ILS casualty drumbeat gets louder
One problem with writing a monthly newsletter is that the "news" simply doesn't stop as one is actually writing the piece. One after another, alerts, bulletins, and new stories keep popping up with each one potentially affecting what we're writing in the monthly CATEX Reports.
Eventually though one does have to just stop and recognize that if we "sat" on a monthly edition waiting for the news to stop we'd never be able to complete one because the news won't stop.
Here's what stymied us a bit this month and we actually missed it at first. We saw this article in Artemis saying Willis believed because of the increased ILS competition in property CAT reinsurance (and the resulting plummeting premium prices) that reinsurers would soon choose to deploy their capital in casualty reinsurance products which could lead to a softening of casualty reinsurance premiums as a result of stiffer competition.
At first this seemed an observation you frequently see and one not particularly earthshaking. In fact our first thought was that it really proved that all those mono-line property CAT reinsurers had all effectively branched out into full product reinsurers if Willis believed they would switch capital emphasis from property CAT to casualty.
Then we looked more closely at the story and in the 6th paragraph saw what we thought to be really big news. Willis Re said that Watford Re, the casualty focused sidecar backed by Arch Re, demonstrates the growing willingness of capital markets to support casualty capacity.
The article quoted Andrew Newman, Willis Re's head of specialty casualty, saying that Watford Re, launched in January 2014, "confirms that new capital, in search of non-correlating returns is willing and able to enter the casualty market and participate at risk level, just as it has in the property catastrophe market."
This is big news no matter how you slice it. One could forgive Newman, who we do not know, the head of casualty for one of the Big Three, if he was optimistically straining to see signs of an ILS-fuelled capacity wave that had benefitted his property CAT colleagues finally reaching the shores of his own sector.
However, taken in context with the other news of the month, we don't think Newman was "optimistically straining to see" anything. He may have been calling it like it is.
Here's what we mean and there were several tell-tale signs with the most obvious one being the news that the RMS-backed Praedicat launched the first casualty liability model which provides analytics for casualty risks to the financial services industry.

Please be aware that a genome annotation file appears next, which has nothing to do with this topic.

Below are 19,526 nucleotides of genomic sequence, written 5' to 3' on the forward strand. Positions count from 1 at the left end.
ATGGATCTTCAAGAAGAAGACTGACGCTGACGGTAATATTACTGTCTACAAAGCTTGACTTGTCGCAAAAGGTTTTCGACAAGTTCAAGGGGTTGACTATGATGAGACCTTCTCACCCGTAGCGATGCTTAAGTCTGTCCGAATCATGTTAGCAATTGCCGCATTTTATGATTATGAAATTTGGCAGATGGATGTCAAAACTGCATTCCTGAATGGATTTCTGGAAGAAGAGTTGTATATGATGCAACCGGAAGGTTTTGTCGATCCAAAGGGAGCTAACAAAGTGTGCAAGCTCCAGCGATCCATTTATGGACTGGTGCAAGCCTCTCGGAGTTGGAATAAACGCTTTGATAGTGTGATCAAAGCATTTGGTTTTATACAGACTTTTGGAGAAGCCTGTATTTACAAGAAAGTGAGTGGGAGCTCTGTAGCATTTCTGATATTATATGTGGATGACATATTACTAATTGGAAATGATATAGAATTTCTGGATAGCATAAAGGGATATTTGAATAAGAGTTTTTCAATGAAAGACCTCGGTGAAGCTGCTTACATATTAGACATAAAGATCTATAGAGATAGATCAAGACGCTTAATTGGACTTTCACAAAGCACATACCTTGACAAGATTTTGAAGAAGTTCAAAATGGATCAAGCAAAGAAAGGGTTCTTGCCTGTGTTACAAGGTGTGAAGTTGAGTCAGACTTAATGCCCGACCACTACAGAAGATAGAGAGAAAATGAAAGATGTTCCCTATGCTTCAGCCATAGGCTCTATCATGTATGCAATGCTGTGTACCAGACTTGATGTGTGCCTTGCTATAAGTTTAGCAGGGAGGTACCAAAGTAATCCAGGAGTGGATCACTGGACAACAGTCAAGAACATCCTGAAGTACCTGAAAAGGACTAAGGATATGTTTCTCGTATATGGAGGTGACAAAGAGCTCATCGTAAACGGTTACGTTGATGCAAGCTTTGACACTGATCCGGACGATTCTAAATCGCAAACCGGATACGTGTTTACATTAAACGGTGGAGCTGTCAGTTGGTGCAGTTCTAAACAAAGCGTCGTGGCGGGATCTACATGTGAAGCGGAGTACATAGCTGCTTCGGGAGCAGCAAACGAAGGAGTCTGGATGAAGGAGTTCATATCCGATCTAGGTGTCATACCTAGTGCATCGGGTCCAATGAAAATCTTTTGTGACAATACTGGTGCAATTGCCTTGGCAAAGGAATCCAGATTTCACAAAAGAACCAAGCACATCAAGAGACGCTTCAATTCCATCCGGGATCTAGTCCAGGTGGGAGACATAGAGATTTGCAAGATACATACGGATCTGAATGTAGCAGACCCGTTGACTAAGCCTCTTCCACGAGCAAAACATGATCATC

Hemant Shah, the RMS CEO and director of Praedicat framed the news this way: "Property insurance has been transformed by catastrophe risk modeling. The Praedicat model (CoMeta) represents a real breakthrough for the industry and the beginning of an exciting time for commercial casualty and related capital markets."
Now, Hemant Shah doesn't get to be the CEO of RMS without being able to be very good at reading tea leaves. (It does help that he is a co-founder of RMS). But as we've been saying for several months now it is only a matter of time until the ILS market looks very carefully at casualty reinsurance as an underwriting opportunity.
We've asked this question directly to two of the largest ILS fund managers --why not casualty --and the response includes two components. First, they answer that the casualty models are too complicated and by definition not predictive enough for capital market investors. Secondly, they note that capital investors would not stand for the inherently long tail associated with casualty cover.
Sometimes a third reason is thrown in, too, and that's the observation that there is still "plenty" of capacity remaining in both the property CAT market and the property market itself for ILS investors without needing to enter the more risky casualty arena.
It's hard to argue with guys who have had success --phenomenal success at that! But two things may be changing this and if models like Praedicat get any traction you can add them in as a third factor.
Property CAT premium rates have plummeted and people have short memories. Read this article about a Florida lawmaker decrying as "simply insane" the Florida CAT Fund's proposal to buy up to $1.5 billion of traditional property CAT reinsurance.